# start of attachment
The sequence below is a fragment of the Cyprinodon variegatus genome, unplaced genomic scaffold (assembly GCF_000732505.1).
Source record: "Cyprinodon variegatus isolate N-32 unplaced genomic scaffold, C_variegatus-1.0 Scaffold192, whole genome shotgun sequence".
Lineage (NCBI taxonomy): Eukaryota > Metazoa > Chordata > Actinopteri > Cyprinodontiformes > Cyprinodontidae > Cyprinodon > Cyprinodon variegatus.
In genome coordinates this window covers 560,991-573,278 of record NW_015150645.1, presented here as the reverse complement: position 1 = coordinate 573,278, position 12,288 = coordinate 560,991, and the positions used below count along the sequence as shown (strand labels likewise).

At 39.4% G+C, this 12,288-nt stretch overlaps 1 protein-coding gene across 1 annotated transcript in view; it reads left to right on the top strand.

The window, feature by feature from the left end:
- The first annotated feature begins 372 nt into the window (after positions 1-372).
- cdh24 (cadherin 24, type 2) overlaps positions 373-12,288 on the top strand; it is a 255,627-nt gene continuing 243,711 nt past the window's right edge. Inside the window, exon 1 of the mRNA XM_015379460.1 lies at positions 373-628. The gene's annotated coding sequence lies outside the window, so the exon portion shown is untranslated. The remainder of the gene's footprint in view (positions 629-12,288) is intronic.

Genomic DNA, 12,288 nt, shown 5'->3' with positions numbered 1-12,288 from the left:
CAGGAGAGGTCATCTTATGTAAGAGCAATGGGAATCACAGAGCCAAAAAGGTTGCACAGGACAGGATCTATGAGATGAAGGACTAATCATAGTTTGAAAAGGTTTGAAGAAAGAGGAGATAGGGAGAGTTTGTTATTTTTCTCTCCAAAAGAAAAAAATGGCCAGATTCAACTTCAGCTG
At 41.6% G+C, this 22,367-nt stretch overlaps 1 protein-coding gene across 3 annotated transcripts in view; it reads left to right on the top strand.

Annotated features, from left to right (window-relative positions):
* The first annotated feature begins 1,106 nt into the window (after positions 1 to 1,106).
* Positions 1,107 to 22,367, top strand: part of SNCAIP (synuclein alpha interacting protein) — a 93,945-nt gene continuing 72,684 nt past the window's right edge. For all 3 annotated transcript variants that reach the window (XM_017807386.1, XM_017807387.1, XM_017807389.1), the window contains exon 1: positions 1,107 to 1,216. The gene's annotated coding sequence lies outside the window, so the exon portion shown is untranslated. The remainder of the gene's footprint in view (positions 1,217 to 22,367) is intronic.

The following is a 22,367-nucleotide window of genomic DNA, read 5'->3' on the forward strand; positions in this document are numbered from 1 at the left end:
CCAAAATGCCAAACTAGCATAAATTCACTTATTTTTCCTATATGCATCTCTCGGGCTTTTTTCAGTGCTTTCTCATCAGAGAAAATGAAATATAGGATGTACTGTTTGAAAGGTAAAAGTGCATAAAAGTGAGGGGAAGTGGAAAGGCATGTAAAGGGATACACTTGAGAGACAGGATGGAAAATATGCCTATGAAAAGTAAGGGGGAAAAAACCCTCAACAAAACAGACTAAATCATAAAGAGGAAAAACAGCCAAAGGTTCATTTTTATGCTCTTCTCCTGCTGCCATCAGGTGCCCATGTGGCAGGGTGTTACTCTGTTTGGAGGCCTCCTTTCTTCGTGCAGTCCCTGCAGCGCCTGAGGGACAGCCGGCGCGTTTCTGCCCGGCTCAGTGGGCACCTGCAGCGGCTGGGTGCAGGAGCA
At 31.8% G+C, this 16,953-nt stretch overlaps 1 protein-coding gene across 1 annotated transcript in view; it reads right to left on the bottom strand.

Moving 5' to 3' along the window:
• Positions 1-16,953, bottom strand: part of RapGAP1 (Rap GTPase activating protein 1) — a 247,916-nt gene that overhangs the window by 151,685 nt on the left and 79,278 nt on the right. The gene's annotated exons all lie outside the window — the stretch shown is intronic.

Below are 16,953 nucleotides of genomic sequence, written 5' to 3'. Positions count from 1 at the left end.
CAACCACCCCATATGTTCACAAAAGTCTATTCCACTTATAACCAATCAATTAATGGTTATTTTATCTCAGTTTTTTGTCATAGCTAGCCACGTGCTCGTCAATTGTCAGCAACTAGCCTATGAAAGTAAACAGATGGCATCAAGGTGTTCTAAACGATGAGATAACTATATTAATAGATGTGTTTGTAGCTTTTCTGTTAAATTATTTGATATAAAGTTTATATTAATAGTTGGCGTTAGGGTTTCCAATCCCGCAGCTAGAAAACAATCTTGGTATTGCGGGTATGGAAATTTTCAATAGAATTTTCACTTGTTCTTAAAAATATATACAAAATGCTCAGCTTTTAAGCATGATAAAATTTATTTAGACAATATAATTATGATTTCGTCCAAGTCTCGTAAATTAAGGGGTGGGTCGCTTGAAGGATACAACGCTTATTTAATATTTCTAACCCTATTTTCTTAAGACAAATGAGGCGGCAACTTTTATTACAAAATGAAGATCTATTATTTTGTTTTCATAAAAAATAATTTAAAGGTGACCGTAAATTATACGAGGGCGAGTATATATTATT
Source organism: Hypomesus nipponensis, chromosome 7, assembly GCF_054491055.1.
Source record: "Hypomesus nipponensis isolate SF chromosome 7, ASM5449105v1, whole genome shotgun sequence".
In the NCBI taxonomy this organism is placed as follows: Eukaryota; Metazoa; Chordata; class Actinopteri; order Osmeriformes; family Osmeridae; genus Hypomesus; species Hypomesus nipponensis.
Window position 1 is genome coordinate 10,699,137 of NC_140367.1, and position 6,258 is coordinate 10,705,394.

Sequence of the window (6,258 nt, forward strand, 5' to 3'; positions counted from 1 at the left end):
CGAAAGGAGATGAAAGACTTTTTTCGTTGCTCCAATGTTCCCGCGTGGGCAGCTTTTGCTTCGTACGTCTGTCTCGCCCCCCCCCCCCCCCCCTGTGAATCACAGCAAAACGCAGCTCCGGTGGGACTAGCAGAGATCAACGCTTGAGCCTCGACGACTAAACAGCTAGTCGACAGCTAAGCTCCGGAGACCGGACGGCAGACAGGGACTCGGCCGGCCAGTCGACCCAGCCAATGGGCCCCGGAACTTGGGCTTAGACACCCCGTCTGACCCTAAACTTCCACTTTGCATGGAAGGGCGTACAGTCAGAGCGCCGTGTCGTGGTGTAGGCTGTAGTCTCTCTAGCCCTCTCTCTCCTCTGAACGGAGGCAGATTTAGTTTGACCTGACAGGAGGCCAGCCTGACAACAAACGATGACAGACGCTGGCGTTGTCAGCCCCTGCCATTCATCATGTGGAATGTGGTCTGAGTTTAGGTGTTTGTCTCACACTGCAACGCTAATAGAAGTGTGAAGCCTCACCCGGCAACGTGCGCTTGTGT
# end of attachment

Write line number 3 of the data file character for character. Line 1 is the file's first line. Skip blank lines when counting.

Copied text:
Lineage (NCBI taxonomy): Eukaryota > Metazoa > Chordata > Actinopteri > Cyprinodontiformes > Cyprinodontidae > Cyprinodon > Cyprinodon variegatus.